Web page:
In February 2016, an exploration licence belonging to Gemstone Resources expired and the licence holder under the law can apply for renewal.
A man mines sand at Nyeihanga mines on Mbarara-Kabale highway. Illegal mining currently takes place on less than 20 per cent of the licensed area of land in Uganda, leaving 80 per cent that can attract investment. PHOTO BY RAJAB MUKOMBOZI.
April 30, 1975, marked the end of the Vietnam War and humiliation for Americans. This was the same day Saigon City, the capital of then South Vietnam was taken over by the Vietcong and North Vietnamese army. The war had been ongoing since 1955, but with the fall of Saigon, the Americans had to retreat in humiliation. Saigon has since changed its name to Ho Chi Minh City, popular with tourists that visit Vietnam. However, somewhere in Lubaali-Kayonza, Kitumbi Sub-County, Mubende District is an illegal mining settlement named after Saigon City.
Mubende’s ‘Saigon City’ does not have the hallmarks of the city it is named after. It is dominated by tinned roofed houses, shacks. It is midday on a Thursday. People can be seen sipping on an occasional beer. However, this is only in a section of the 200 square kilometres where these tinned roofs in the valley can be seen. Uphill, there is a brown colouring that is visible from a distance. There is also the noise of something like a stone crusher, blaring generators, hammers hitting stones and men who look like the colour of earth. People descended on this piece of land almost seven ago after it was mentioned that there is gold in the area. This marked the influx of people who came to join in the Gold rush. All over Mubende District, there are about eight illegal mining settlements with about 8,000 people.
Under Ugandan law, the mining they carry out is considered illegal. Some, however, refer to them as artisanal miners. The estimates point to about 20,000 artisanal miners in Uganda. In Mubende, they are all involved in the mining of gold. It is an entirely informal economy valued at billions of shillings that is largely untaxed and an unregulated market.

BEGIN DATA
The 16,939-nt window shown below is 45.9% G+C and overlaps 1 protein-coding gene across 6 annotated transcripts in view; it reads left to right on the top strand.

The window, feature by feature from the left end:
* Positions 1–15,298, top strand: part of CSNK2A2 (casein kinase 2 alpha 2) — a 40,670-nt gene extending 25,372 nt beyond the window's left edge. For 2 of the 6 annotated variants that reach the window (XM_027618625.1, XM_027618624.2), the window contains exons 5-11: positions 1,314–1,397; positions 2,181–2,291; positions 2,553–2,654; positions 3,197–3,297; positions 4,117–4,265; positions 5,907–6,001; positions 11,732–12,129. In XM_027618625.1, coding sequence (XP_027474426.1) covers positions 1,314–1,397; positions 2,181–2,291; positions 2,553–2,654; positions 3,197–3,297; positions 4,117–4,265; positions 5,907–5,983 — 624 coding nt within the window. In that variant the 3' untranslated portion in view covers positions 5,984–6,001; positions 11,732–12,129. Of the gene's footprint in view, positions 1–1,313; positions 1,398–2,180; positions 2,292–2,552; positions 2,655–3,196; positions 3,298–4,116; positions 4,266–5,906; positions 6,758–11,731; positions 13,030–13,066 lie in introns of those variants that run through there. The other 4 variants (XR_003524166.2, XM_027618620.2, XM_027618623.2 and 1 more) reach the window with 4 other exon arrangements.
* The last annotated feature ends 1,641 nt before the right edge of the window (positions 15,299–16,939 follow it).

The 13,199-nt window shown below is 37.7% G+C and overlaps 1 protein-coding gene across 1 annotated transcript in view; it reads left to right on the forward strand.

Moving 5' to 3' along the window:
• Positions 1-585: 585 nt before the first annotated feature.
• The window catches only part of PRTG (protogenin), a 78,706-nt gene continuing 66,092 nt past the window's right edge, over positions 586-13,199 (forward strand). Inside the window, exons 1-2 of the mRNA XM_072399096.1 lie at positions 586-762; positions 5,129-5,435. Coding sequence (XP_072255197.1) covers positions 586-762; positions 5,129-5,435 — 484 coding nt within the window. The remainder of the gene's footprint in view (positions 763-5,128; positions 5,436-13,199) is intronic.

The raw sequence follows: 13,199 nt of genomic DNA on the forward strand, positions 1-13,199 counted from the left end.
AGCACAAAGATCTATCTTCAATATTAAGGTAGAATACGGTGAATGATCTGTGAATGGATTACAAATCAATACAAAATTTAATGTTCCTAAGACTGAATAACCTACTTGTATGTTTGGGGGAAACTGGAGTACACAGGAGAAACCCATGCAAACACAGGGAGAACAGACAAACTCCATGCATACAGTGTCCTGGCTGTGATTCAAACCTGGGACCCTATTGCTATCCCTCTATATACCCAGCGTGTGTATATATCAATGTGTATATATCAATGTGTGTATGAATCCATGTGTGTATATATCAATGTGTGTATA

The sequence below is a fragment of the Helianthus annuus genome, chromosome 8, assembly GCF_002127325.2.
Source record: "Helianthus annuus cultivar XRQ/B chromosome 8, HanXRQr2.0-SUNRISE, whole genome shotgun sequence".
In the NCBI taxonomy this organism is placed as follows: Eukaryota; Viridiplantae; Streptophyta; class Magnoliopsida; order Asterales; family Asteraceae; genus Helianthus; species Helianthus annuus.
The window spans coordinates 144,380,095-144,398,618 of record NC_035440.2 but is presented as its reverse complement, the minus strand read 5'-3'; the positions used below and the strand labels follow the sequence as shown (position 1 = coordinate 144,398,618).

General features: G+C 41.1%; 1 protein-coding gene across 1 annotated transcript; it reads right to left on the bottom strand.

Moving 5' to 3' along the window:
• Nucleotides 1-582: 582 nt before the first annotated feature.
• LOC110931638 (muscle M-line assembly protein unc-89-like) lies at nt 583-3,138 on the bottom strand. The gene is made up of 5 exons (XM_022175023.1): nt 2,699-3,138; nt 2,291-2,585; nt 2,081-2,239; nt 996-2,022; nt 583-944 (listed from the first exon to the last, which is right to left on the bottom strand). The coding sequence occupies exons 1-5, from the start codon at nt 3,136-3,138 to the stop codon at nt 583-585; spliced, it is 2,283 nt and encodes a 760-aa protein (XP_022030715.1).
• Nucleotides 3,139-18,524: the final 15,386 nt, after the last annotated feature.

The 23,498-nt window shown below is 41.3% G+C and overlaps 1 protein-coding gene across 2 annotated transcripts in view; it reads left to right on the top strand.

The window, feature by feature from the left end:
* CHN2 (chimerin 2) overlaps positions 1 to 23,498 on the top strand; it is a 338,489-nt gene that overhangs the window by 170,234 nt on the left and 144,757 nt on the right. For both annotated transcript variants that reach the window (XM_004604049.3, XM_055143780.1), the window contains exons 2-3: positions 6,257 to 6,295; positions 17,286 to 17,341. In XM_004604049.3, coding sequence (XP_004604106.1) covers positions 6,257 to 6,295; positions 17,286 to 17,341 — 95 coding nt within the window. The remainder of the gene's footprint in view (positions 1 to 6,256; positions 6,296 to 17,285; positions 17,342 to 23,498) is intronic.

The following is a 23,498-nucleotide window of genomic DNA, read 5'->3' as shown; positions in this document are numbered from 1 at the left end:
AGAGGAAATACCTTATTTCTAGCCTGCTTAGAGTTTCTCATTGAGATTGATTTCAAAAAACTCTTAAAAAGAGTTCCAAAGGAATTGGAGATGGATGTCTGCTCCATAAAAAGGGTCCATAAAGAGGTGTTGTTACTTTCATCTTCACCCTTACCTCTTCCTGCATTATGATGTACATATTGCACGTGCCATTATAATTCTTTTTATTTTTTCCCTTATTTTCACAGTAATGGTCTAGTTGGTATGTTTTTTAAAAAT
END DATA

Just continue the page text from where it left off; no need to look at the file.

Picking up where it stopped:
“It is a money economy here and we depend on the miners to make money. There is no agriculture here. It is all mining. Without the mining, I would be out of business. The miners like to drink a lot of alcohol. We offer them that service,” narrates Mr Innocent Sabiti, the only beer and soda depot owner based in Saigon City.
He is originally from Kanungu District, hundreds of kilometres away from Mubende. His plan was not to carry out mining but rather to provide services that miners may need. Within illegal mining settlements, there will always be people that carry out value-added services. This ranges from shopkeepers, welders, casual workers, gold buyers, mechanics and mobile money operators, among others.
Illegals or not?
In February 2016, an exploration licence belonging to Gemstone Resources expired and the licence holder under the law can apply for renewal. However, other mining companies can also apply for the same licence. Miners under the Namulanda Artisanal Mining Association and Ssingo Artisanal Miners Association (SAMA) applied for a location licence (only meant for small-scale miners) on the 207.3747 square kilometres of the land. Their licence is still under consideration. The applicants under SAMA is a group of illegal miners that had been mining for gold for almost seven years and have been at loggerheads with Gemstone Mining Company. In most instances, they prefer not be called illegal miners but rather artisanal miners.
“We are artisanal miners. Unlike the licence holder (Gemstone), we have actually been mining gold. The licence holder has only been seating and speculating on the land without doing any work,” narrates Mr Emmanuel Kibirige, the executive director of the SAMA. Mr Kibirige and members of the association took over a section of the Gemstone licence and started mining gold. It is on the premise of this that they are referred to as illegals.